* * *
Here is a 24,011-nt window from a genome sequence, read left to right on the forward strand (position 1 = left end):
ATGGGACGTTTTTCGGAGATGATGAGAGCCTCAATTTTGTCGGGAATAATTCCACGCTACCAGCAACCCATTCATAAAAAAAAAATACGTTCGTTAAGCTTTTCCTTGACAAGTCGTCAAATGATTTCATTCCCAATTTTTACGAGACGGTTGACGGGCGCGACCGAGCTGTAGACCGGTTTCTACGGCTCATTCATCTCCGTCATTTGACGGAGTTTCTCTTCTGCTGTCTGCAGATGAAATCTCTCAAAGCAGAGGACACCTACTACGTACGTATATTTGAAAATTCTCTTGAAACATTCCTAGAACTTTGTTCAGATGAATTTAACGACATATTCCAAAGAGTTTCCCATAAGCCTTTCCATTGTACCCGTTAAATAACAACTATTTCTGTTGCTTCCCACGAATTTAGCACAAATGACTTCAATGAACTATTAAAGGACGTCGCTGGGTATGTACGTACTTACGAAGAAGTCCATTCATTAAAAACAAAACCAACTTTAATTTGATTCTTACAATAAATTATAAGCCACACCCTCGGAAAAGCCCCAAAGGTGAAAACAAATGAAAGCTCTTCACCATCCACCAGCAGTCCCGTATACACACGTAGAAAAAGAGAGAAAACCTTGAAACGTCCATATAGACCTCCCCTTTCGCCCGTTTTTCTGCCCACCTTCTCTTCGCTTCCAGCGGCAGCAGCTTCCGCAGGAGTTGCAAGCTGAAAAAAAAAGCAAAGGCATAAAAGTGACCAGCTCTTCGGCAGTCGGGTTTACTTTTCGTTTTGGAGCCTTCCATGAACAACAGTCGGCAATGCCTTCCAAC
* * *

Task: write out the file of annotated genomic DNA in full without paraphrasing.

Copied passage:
Here is a 24,011-nt window from a genome sequence, read left to right on the forward strand (position 1 = left end):
ATGGGACGTTTTTCGGAGATGATGAGAGCCTCAATTTTGTCGGGAATAATTCCACGCTACCAGCAACCCATTCATAAAAAAAAAATACGTTCGTTAAGCTTTTCCTTGACAAGTCGTCAAATGATTTCATTCCCAATTTTTACGAGACGGTTGACGGGCGCGACCGAGCTGTAGACCGGTTTCTACGGCTCATTCATCTCCGTCATTTGACGGAGTTTCTCTTCTGCTGTCTGCAGATGAAATCTCTCAAAGCAGAGGACACCTACTACGTACGTATATTTGAAAATTCTCTTGAAACATTCCTAGAACTTTGTTCAGATGAATTTAACGACATATTCCAAAGAGTTTCCCATAAGCCTTTCCATTGTACCCGTTAAATAACAACTATTTCTGTTGCTTCCCACGAATTTAGCACAAATGACTTCAATGAACTATTAAAGGACGTCGCTGGGTATGTACGTACTTACGAAGAAGTCCATTCATTAAAAACAAAACCAACTTTAATTTGATTCTTACAATAAATTATAAGCCACACCCTCGGAAAAGCCCCAAAGGTGAAAACAAATGAAAGCTCTTCACCATCCACCAGCAGTCCCGTATACACACGTAGAAAAAGAGAGAAAACCTTGAAACGTCCATATAGACCTCCCCTTTCGCCCGTTTTTCTGCCCACCTTCTCTTCGCTTCCAGCGGCAGCAGCTTCCGCAGGAGTTGCAAGCTGAAAAAAAAAGCAAAGGCATAAAAGTGACCAGCTCTTCGGCAGTCGGGTTTACTTTTCGTTTTGGAGCCTTCCATGAACAACAGTCGGCAATGCCTTCCAAC